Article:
Goldberg: Joe Lieberman cost Gore the election. The general strategy of Gore and Lieberman included an attack on popular culture, [which] was part of the reason that younger people voted for Ralph Nader. I got a letter today from a 22-year-old who just graduated from the University of Florida. His name is Matthew Whitemyre.
Mr. Goldberg, I did not vote for Gore in 2000. I voted Green, although I didn't like Nader at all, and feel that I am more centrist politically than someone that far left. I've grown up watching Pulp Fiction, Reservoir Dogs, Clerks, Mall Rats, whatever. Basically, the kind of movies that say f*ck all the time. The first two tapes I bought in Sixth Grade were Metallica's "Black Album" and Dr. Dre's "The Chronic." I see firsthand the disconnect that people my age have from politics. The only things that we've seen, which pertain to young Americans are either reductions in funding to schools … trying minors as adults for crimes, imposing curfews, raising penalties for drug use and a denigration of our music and movies.
Blaming Ralph Nader does not accomplish anything. The real key for Democrats is to figure out why people voted for Nader.
Wallis: Conventional wisdom suggests that Democrats will gain 3 percent from the left and lose 15 percent from the middle.
Goldberg: I didn't see the Republicans beating up on popular culture in 2000. I think the spirit of Lee Atwater animates a lot of the way George Bush handles things. This president bantered with Ozzy Osbourne at the Washington Correspondents dinner. He invited Bono to the White House. When Lieberman and Hilary Clinton introduced the Media Marketing Accountability Act that would have given the FCC the power to regulate the marketing of entertainment, not one Republican would co-sponsor it. Joe Lieberman criticized NBC for moving "Friends: from 9 o'clock to 8 o'clock. Thirty million people watch "Friends." That's the center. That's not the left. Popular culture is popular; that's why it's called popular.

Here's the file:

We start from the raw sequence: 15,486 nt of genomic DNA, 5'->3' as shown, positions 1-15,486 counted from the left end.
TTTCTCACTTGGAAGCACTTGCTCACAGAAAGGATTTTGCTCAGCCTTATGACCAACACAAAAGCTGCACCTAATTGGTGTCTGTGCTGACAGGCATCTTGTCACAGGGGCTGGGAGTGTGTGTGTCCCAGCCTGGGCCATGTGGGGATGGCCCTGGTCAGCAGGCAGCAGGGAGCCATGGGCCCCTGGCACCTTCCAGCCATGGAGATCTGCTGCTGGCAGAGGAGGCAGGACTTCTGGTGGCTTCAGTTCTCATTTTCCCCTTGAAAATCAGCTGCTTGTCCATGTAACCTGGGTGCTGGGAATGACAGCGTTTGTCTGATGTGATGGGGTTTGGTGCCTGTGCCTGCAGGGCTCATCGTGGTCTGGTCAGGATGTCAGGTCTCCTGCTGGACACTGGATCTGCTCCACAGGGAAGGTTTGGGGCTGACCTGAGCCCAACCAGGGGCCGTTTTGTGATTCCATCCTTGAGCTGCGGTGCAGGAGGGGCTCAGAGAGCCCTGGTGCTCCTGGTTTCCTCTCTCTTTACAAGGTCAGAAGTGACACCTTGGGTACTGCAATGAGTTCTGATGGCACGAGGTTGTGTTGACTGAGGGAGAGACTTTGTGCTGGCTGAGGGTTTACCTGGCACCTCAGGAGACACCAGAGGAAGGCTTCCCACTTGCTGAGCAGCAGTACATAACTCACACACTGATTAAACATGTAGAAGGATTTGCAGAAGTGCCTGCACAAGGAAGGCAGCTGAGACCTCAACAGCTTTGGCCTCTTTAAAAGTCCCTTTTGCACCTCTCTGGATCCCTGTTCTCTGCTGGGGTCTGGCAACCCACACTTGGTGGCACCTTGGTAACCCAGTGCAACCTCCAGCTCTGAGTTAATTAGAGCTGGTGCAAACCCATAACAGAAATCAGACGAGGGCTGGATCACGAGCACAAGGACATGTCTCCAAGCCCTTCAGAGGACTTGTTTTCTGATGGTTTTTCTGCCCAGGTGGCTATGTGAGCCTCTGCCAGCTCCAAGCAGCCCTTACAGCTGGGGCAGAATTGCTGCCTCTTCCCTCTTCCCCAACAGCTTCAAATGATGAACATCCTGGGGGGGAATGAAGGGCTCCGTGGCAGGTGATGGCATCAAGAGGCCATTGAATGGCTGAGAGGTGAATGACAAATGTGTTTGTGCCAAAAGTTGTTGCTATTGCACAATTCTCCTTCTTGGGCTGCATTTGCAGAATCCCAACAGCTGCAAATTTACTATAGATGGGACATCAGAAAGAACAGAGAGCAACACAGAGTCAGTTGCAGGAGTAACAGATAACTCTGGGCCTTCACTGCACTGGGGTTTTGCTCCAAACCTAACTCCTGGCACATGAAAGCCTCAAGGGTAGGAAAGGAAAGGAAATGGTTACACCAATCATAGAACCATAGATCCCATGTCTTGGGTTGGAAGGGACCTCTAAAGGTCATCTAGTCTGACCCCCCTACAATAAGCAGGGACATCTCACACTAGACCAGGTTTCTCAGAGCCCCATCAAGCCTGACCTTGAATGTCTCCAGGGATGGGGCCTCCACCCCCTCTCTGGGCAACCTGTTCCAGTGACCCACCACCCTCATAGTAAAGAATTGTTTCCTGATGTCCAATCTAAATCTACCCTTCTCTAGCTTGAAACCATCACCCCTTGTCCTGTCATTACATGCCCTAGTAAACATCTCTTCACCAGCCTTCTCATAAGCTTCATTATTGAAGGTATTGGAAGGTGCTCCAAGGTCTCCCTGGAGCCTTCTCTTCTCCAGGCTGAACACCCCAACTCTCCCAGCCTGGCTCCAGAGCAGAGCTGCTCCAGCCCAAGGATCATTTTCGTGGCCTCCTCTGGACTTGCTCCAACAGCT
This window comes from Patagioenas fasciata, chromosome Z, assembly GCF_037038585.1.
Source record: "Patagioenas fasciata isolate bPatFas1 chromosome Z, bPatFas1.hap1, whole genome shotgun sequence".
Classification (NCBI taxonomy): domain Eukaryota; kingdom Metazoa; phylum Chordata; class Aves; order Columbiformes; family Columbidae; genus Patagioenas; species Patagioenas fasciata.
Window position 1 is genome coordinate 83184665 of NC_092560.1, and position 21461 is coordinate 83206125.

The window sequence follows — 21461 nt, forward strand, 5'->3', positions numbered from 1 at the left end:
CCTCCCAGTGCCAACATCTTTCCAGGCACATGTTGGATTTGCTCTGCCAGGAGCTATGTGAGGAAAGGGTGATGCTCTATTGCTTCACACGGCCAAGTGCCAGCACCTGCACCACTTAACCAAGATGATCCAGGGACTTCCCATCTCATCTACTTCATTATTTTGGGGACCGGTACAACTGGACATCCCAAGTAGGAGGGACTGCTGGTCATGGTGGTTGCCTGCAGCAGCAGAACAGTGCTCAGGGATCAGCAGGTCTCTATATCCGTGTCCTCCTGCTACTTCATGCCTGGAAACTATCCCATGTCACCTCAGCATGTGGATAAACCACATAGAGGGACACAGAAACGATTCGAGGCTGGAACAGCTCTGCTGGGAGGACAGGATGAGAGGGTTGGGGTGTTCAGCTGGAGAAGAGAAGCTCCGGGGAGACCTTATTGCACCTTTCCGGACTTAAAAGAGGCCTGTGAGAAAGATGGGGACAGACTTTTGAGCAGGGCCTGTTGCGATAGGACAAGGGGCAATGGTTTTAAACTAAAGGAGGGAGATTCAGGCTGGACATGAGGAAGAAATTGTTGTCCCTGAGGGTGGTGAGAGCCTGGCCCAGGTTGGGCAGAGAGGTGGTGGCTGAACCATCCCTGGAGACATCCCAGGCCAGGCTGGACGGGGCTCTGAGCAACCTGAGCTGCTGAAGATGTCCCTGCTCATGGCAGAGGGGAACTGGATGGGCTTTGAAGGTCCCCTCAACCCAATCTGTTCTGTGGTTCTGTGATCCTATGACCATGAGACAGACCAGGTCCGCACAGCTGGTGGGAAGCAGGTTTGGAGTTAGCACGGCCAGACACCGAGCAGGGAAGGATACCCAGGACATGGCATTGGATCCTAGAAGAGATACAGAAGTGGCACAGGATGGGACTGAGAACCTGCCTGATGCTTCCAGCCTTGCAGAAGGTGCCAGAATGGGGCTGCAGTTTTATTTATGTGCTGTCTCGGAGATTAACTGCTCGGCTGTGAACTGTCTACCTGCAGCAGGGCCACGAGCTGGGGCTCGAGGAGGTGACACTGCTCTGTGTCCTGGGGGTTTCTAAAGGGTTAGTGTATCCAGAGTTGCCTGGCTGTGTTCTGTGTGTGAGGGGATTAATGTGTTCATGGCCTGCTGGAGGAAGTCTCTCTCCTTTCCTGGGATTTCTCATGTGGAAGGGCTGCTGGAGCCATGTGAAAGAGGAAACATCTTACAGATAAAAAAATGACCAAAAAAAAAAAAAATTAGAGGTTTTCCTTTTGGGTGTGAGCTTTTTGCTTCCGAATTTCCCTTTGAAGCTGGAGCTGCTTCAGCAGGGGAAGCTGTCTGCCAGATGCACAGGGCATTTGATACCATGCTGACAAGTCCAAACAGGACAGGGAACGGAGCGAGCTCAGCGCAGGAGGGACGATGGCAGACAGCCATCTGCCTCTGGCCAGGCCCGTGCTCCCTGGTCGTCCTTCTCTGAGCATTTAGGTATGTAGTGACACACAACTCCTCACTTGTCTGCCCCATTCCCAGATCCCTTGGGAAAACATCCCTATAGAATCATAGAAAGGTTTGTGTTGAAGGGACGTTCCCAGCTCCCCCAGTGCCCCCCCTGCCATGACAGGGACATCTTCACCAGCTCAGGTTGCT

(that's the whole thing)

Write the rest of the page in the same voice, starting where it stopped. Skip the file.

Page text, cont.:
Wallis: You didn't address whether Tipper hurt Al Gore?
Goldberg: The Tipper Gore syndrome cost Al Gore votes. Tipper Gore started in the '80s criticizing rock lyrics. And Al Gore agreed with her and identified with her attacks on pop culture. I think that syndrome of baby-boom Democrats, thinking that they could cleanse themselves of some '60s vibrations that they think are inappropriate has politically backfired.
Wallis: If Danny Goldberg ran the next Democratic presidential campaign what would be the Party's platform?